A Day of Judgment is a gateway to a Year of Compassion.  Maybe even a Lifetime of Compassion.

When a great shofar is sounded, and we are faced with illness, pain, loss, and the need to radically rethink our lives, our first reaction is often quite negative.  No surprises there.  After a short period of numbness, we may experience fear, anger, a need to blame.  We may blame ourselves if we cannot find someone else to blame.  We may blame others if we cannot figure out how to blame ourselves.  We think we are doing something by being angry – and we are.  We are doing the first thing we need to do – hear and feel the great shofar blast in our bodies, minds, and souls.

If we are lucky, or if we are working hard on ourselves, we may do the second thing we need to do.  Fear and trembling may give way to the subtle sound of silence.  The angry chatter, the habit of telling ourselves we have been unfairly stung, may give way to silence. Silence makes it possible for us to hold the contents of our mind in a different way.  We can become aware of the objective facts of our difficulty.  And we can become aware of the objective facts of our reaction to it.  And we can separate them.  We can learn not to compound our pain by telling ourselves stories about how the world reaches out specifically to hurt us.  This is compassion.  Compassion for ourselves, because we learn to stop hurting ourselves with negative self-talk.  And compassion for the world, because we begin to learn to see what is really there, not just what revolves around our powerful feelings.  This is the point at which we begin to process our experiences differently.  This is the point at which compassion begins to flow.  And – if you’ll accept the play on words – perhaps this is the point of judgment.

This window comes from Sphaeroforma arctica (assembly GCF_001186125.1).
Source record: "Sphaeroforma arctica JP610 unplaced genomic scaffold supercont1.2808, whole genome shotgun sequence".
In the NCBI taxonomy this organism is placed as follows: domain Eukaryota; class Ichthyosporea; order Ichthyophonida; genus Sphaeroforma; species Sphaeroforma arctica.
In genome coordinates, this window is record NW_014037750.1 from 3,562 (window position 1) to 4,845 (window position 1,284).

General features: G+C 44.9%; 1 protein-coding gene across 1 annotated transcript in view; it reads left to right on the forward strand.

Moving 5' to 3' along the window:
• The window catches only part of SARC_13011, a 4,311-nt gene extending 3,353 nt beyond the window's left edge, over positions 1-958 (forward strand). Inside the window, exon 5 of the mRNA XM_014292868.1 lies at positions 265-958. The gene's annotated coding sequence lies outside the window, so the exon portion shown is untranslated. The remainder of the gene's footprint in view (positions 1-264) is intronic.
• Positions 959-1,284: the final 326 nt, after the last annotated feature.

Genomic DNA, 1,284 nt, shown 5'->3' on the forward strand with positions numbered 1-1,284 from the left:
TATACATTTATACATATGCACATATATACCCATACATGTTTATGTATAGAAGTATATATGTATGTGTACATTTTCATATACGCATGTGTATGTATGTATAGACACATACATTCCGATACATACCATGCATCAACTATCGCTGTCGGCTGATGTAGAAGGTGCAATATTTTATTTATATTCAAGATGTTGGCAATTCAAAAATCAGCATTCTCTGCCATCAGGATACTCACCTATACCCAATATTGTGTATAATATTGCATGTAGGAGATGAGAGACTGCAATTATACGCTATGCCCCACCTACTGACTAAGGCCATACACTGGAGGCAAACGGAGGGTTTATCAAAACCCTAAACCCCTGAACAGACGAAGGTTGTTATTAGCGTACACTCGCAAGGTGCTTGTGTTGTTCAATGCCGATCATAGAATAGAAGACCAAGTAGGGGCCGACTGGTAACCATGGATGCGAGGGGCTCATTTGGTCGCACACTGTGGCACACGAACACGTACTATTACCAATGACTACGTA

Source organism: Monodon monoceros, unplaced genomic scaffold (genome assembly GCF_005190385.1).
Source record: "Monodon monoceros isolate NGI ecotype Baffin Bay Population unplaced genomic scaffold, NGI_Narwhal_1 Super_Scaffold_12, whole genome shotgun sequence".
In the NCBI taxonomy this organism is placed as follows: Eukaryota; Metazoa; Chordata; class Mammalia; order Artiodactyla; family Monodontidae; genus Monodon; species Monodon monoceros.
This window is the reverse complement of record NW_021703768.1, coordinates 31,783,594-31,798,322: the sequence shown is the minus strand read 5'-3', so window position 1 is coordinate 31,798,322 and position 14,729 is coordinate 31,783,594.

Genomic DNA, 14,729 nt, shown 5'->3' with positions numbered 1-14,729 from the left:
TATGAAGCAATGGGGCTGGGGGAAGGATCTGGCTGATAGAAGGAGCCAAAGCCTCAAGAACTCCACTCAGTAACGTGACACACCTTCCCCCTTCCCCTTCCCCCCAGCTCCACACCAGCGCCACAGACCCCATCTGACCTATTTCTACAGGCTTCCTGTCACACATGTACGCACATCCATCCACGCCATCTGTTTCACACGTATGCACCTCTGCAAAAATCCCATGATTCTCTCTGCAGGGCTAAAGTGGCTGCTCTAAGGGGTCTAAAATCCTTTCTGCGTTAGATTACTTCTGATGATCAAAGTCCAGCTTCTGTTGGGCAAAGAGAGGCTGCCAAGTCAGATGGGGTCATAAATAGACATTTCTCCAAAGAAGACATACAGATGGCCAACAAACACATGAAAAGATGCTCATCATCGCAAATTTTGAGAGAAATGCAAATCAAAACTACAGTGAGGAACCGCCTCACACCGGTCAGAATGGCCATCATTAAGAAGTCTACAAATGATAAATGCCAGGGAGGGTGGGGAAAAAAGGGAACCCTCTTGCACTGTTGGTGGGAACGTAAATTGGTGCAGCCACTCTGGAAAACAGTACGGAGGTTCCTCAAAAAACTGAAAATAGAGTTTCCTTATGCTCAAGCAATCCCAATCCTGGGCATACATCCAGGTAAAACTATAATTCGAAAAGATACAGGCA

I once heard a talk by the great contemporary philosopher Martha Nussbaum about judgment and compassion in criminal law.  She divided the process of justice into two parts: verdict and sentence.  On the one hand, she said, the verdict should be a matter of strict judgment.  Judges and juries should look dispassionately at the facts and pronounce: guilty or innocent.  On the other hand, she said, compassion should always be exercised in the sentencing phase.  Once a person’s guilt has been determined, judges and juries should ask, how can the criminal justice system best help this person?  That ought to be the point of justice, she said.  Facilitating change for the better.

This is the best way that I can understand the point of a Day of Judgment – and the only way I can understand the idea of a severe divine judgment.  After the blast: Silence, and then compassion. The possibility of learning how to heal and grow, and how to help others heal and grow.

It doesn’t happen quickly.  It may take months or years for a person’s or a people’s body and mind to stop reverberating from a great shofar blast.  It may take months or years of sitting in the silence for something new to emerge.  Soul time does not follow a business calendar.  It doesn’t follow a school calendar.  It doesn’t have due dates and deadlines.  Soul time does not really follow the Jewish calendar either, which offers us only 10 days journey from the Day of Judgment to the Day of Forgiveness.

But we can think of Rosh Hashanah, the officially designated Day of Judgment in the Jewish calendar, as a model, a metaphor, a training visualization, a symbolic journey.  In a traditional Rosh Hashanah service, a hundred shofar blasts are sounded.

A hundred blasts
A hundred judgments
A hundred opportunities to be shaken
A hundred opportunities to notice the silence after the blast
A hundred opportunities to see ourselves more objectively
A hundred opportunities to create new relationships between our thoughts and feelings and perceptions
A hundred opportunities to learn to exercise compassion
A hundred opportunities for rebirth.

Unetaneh Tokef ends with the words, “Teshuvah, Tefillah, and Tzedakah lessen the severity of the decree.”  Teshuvah, return.  Tefillah, prayer.  Tzedakah, righteous giving.  Silence is a kind of tefillah.  Learning to hold our thoughts and feelings compassionately is a kind of teshuvah.  Sharing what we have worked so hard to learn along the way is a kind of tzedakah.

Try it, this year, when the big shofar blasts sound.  And try it, this year, when the little shofar toots sound.  Try it every day.  May you be written up for 365 days of compassion, objectivity, and growth.

This essay originally appeared in Kerem.

Rabbi Laura Duhan Kaplan works as Interim Director of the Iona Pacific Inter-religious Centre at the Vancouver School of Theology. Previously she served as Rabbi of Or Shalom Synagogue in Vancouver (2005-2014) and Professor of Philosophy at the University of North Carolina at Charlotte (1989-2004). She blogs at On Sophia Street.